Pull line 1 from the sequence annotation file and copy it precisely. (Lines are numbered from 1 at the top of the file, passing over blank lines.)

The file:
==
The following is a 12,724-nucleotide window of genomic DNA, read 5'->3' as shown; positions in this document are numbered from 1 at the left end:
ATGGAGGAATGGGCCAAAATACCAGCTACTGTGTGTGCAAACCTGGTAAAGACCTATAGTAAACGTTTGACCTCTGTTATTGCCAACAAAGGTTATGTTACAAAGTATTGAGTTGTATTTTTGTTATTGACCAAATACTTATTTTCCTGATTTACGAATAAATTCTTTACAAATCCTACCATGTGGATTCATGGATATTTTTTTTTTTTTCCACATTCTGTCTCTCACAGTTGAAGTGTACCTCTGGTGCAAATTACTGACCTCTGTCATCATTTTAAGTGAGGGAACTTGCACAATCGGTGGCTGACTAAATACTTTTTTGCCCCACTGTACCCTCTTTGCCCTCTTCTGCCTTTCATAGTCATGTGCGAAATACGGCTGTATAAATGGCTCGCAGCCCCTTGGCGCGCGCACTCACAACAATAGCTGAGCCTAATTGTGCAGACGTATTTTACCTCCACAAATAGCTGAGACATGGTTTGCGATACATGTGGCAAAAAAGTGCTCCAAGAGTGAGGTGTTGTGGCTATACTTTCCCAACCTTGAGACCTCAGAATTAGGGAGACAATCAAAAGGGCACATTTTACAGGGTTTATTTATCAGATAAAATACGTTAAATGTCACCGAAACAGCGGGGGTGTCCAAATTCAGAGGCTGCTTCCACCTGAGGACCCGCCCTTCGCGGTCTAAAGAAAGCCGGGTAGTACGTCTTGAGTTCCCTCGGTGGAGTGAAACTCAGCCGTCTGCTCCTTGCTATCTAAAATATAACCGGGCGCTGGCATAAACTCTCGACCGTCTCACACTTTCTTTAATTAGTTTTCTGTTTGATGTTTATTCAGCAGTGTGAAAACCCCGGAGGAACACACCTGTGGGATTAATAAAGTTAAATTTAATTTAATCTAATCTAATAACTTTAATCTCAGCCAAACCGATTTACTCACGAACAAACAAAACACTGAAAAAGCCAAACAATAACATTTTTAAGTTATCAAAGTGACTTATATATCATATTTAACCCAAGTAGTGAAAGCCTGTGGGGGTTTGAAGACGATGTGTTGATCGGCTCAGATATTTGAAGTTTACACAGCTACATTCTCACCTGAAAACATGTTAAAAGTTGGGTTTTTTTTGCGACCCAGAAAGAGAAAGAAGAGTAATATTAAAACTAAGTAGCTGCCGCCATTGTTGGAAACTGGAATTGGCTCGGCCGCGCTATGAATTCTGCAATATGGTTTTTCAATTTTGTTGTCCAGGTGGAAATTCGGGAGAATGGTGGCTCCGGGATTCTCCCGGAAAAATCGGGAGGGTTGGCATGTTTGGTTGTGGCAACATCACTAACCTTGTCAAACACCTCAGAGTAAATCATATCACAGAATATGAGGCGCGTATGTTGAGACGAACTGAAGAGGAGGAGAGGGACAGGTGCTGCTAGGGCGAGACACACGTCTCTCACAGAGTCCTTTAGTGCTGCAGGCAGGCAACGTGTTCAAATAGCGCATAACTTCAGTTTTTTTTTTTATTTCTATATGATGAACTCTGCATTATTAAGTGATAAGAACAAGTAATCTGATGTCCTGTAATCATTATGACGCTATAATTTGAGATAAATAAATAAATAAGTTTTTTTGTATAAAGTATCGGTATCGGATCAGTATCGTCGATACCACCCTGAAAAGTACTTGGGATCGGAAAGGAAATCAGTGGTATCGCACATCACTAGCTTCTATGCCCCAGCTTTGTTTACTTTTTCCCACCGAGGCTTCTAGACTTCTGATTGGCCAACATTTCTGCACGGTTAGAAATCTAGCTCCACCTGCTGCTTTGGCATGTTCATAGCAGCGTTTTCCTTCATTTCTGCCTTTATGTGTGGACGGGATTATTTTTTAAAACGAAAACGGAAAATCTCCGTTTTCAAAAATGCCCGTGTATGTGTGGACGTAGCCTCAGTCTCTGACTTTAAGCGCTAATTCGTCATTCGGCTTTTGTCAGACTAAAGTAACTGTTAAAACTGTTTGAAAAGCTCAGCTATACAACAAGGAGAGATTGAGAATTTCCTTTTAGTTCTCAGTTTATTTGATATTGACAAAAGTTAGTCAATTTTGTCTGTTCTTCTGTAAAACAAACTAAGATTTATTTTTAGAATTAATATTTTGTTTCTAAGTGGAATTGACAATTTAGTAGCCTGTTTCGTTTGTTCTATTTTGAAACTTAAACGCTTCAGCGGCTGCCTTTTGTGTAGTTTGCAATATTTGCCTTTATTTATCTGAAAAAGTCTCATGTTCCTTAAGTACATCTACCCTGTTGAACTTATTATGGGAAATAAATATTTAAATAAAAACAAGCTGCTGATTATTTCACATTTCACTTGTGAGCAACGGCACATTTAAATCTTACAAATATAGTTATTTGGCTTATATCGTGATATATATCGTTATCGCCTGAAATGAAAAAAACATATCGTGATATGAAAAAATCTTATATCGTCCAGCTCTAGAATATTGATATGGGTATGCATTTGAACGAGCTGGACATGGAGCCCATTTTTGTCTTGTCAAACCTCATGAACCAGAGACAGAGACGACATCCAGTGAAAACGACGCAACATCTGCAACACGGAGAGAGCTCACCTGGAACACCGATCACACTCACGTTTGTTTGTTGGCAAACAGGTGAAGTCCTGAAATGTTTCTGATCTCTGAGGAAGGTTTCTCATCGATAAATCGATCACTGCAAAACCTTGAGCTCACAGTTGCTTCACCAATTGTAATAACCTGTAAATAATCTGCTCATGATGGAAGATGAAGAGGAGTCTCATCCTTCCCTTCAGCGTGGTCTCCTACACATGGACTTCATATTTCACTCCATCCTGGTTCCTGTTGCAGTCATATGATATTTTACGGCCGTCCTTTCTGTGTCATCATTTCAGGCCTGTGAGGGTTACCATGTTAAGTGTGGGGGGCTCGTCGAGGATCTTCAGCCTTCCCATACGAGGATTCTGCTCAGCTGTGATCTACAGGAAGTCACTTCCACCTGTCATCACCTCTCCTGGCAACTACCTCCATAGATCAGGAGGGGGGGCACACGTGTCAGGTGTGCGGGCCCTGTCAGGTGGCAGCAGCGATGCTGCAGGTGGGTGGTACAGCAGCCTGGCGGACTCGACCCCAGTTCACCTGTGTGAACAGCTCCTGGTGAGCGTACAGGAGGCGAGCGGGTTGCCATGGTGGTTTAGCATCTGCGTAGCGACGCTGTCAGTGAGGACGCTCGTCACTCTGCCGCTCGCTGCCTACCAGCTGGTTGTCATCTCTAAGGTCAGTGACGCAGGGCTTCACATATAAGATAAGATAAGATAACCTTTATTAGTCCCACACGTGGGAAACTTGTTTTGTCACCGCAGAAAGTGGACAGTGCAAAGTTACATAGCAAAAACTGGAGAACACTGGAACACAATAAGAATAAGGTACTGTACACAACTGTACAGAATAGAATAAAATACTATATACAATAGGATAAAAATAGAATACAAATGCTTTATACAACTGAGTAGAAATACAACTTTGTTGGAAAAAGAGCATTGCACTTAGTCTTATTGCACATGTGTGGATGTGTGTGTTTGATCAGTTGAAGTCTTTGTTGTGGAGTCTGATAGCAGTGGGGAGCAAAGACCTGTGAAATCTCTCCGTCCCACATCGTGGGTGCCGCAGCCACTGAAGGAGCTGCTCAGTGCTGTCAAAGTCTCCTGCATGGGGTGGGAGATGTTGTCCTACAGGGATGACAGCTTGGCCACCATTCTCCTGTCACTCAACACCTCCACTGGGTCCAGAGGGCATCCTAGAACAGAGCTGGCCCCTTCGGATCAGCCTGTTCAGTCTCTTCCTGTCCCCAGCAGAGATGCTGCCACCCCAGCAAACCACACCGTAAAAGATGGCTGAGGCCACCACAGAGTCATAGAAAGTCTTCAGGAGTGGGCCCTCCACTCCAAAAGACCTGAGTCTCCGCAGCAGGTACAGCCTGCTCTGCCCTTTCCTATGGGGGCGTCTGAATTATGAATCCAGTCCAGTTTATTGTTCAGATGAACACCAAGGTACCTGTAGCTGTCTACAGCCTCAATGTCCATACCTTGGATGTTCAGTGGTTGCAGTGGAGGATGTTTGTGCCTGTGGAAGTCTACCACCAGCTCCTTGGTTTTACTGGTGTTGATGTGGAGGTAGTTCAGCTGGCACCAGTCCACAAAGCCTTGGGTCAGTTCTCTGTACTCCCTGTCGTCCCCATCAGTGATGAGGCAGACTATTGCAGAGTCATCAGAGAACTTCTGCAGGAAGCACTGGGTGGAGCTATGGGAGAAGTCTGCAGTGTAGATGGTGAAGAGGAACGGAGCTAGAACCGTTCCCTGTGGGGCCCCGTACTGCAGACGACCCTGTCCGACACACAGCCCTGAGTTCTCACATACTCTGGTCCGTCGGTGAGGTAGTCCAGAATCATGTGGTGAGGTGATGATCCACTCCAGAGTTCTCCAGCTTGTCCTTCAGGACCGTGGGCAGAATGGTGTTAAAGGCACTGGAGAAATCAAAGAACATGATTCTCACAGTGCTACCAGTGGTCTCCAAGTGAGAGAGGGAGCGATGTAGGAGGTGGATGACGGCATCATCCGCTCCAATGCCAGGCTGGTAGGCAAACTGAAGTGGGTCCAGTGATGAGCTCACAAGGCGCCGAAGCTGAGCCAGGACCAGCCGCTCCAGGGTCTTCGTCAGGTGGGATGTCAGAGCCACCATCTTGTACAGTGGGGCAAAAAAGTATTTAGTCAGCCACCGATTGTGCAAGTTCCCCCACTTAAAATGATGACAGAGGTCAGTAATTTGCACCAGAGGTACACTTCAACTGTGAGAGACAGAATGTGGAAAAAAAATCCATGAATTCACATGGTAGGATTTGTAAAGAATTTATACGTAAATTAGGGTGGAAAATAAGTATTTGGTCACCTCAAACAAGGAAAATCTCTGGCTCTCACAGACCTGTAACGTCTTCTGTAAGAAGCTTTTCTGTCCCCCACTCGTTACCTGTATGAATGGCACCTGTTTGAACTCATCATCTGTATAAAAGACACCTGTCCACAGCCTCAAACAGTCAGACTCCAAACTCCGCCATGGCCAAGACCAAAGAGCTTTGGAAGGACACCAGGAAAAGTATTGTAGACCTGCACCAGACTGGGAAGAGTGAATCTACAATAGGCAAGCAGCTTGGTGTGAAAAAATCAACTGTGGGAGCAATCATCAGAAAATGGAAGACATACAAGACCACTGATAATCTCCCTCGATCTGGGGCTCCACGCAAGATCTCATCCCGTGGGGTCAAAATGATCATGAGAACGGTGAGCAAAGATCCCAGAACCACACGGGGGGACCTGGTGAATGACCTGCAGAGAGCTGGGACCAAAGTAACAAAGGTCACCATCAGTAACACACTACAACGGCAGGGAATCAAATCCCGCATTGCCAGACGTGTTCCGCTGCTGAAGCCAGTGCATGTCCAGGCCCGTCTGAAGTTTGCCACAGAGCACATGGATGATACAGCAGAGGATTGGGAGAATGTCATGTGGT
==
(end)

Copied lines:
The following is a 12,724-nucleotide window of genomic DNA, read 5'->3' as shown; positions in this document are numbered from 1 at the left end: